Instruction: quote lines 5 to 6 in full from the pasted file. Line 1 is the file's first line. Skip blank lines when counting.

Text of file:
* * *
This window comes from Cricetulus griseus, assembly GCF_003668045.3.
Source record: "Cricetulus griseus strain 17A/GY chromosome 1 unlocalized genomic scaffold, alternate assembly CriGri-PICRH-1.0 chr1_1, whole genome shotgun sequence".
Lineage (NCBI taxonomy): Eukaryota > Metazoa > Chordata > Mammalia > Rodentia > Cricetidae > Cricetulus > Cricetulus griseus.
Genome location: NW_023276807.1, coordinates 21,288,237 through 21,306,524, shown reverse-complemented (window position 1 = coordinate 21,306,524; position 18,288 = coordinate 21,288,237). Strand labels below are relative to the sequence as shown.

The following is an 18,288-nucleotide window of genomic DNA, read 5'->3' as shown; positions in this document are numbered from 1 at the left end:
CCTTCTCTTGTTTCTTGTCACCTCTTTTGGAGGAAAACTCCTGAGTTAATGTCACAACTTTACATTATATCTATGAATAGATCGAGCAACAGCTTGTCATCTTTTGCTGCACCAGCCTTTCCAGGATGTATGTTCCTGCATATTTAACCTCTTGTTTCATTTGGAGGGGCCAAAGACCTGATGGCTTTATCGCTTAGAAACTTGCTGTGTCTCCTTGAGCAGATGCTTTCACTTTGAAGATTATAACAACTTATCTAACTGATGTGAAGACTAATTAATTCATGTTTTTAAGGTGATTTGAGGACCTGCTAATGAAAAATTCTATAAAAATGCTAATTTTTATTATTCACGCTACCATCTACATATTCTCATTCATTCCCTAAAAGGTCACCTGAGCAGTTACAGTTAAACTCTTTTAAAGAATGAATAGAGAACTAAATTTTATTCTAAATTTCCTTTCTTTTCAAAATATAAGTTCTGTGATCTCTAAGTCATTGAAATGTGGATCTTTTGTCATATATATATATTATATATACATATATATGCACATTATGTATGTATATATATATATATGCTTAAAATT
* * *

The following is an 18,288-nucleotide window of genomic DNA, read 5'->3' as shown; positions in this document are numbered from 1 at the left end:
CCTTCTCTTGTTTCTTGTCACCTCTTTTGGAGGAAAACTCCTGAGTTAATGTCACAACTTTACATTATATCTATGAATAGATCGAGCAACAGCTTGTCATCTTTTGCTGCACCAGCCTTTCCAGGATGTATGTTCCTGCATATTTAACCTCTTGTTTCATTTGGAGGGGCCAAAGACCTGATGGCTTTATCGCTTAGAAACTTGCTGTGTCTCCTTGAGCAGATGCTTTCACTTTGAAGATTATAACAACTTATCTAACTGATGTGAAGACTAATTAATTCATGTTTTTAAGGTGATTTGAGGACCTGCTAATGAAAAATTCTATAAAAATGCTAATTTTTATTATTCACGCTACCATCTACATATTCTCATTCATTCCCTAAAAGGTCACCTGAGCAGTTACAGTTAAACTCTTTTAAAGAATGAATAGAGAACTAAATTTTATTCTAAATTTCCTTTCTTTTCAAAATATAAGTTCTGTGATCTCTAAGTCATTGAAATGTGGATCTTTTGTCATATATATATATTATATATACATATATATGCACATTATGTATGTATATATATATATATGCTTAAAATT